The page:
Posted by Rebecca Miller
First, I must thank the folks with the Downtown Fresno Partnership for letting me get in on all of this exciting blogging business. For the year and a little bit that I have lived in Fresno, I’ve had a circle of about ten friends to annoy with my Frenthusiasm. Now with a larger audience, I’ll have to find some way scale up the rhetoric to make sure you guys know how much I love this hot, hot city (two hots included: one for the temperature, one for the quality of attractiveness).
People say one of Fresno’s greatest assets is that it is so close to everything. I’ve recently been having an internal debate on this very subject. I LOVE the fact that Fresno is so close to everything (obviously, the title of my blog is Three Hours from Everything). I can go explore the wide world every weekend! But at the same time, I can’t help but feel that this particular “asset” sells Fresno short. Why is it that the best thing about Fresno is that it is so close to other great things? Doesn’t that just mean we actually love those other great things more? Doesn’t that just mean that Fresno is not actually a destination?
I’ve been wondering and wondering and wondering why this is the case and how one embraces and criticizes a fantastic-yet-not-so-fantastic characteristic simultaneously. And then, the other day, while sitting mesmerized by Mayor Swearengin at an “I Believe in Downtown” community gathering, it hit me. The reason that people tout Fresno’s proximity as a stand-alone, singular, all-encompassing asset, an asset that fundamentally takes people AWAY from Fresno, is because Fresno has not embraced anything else. Fresno has no identity. How can people want to visit a place with no identity? That’s why I’ve been having such a hard time fighting for Fresno, defending this great city against the fabulousness of San Francisco and LA.
I was a marketing major in college in a program that hammered away at something called a “personal brand.” A personal brand defines the kind of person you are; defines how other people view your skill sets; defines the kind of opportunities come your way. I think the same concept applies to a city. Fresno has so many unique features ripe for the picking (pun) that it truly surprises me that Fresno is not on the “hottest city for singles” or “best places to settle down” lists.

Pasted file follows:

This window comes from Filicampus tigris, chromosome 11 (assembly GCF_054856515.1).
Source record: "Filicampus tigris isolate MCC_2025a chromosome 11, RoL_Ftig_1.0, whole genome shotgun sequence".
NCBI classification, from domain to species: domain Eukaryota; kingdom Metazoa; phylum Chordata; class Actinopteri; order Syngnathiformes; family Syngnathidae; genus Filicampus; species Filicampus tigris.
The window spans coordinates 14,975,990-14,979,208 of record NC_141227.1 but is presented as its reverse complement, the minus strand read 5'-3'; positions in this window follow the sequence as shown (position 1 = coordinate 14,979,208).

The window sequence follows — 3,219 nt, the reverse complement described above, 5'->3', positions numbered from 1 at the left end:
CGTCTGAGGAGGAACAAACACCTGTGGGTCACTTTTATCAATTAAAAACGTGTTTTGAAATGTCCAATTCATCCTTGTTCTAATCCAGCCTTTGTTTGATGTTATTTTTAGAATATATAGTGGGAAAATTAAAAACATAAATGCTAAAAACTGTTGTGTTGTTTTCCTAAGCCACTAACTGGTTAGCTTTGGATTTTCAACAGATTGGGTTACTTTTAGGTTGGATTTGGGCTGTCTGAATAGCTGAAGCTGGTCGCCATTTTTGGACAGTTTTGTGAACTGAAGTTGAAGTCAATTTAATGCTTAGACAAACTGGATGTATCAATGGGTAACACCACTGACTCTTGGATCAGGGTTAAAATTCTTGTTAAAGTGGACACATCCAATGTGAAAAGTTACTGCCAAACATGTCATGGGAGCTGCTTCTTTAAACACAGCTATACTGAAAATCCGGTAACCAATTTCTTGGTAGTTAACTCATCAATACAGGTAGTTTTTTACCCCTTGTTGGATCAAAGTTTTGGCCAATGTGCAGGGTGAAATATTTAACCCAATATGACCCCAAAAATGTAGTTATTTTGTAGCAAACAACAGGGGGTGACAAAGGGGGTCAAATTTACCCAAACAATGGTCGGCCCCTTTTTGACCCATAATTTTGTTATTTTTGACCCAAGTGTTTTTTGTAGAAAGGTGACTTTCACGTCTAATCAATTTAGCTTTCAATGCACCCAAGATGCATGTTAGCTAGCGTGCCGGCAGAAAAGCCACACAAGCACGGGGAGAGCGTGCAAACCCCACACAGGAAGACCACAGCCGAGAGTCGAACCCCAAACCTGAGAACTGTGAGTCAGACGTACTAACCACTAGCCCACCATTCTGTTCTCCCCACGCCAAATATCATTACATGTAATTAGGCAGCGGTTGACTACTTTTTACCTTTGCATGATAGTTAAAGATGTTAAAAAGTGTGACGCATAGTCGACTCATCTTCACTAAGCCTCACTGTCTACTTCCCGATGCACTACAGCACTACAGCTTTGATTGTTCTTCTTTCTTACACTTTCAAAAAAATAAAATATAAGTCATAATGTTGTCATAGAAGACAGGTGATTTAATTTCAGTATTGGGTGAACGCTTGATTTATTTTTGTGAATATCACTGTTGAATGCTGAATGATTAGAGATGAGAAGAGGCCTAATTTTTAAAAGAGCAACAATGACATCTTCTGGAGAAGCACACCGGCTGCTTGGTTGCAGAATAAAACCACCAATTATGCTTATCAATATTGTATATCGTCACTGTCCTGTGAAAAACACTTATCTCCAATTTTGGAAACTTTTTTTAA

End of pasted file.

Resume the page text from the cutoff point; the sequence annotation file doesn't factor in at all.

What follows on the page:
1) Food. Obvious. But I think native Fresnans don’t understand how AWESOME the food really is. Food on the East coast doesn’t look like this. Doesn’t smell like this. Doesn’t taste like this. NOTHING tastes like Fresno food. Why is this not a thing? Why is Seattle known more for its markets than the produce capital of America/world/universe?
2) Culture. The myriad rich traditions embedded in everyday life here are astounding. And we are all living together in peace? Forget being a cross-cultural model for California. Forget being a model for America. Fresno should be a model for the world. We celebrate the histories of every unique individual living in this great city. And it’s second nature.
Whether we like Fresno or not, it is the city we have – full of poverty statistics, but also full of potential. The people who live here are our people. The buildings downtown are our buildings. The perceptions of our city, well…they are perceptions of us. Why would we not invest everything we have into developing Fresno’s personal brand? Give Fresno something to brag about. And while I will still love the fact that “I can ski in the morning and surf in the afternoon,” maybe I’ll start appreciating Fresno for Fresno. Because one day, the people in San Francisco and LA and the mountains and the beach will say, “The great thing about _insert cool place here_ is that it is so close to Fresno.”
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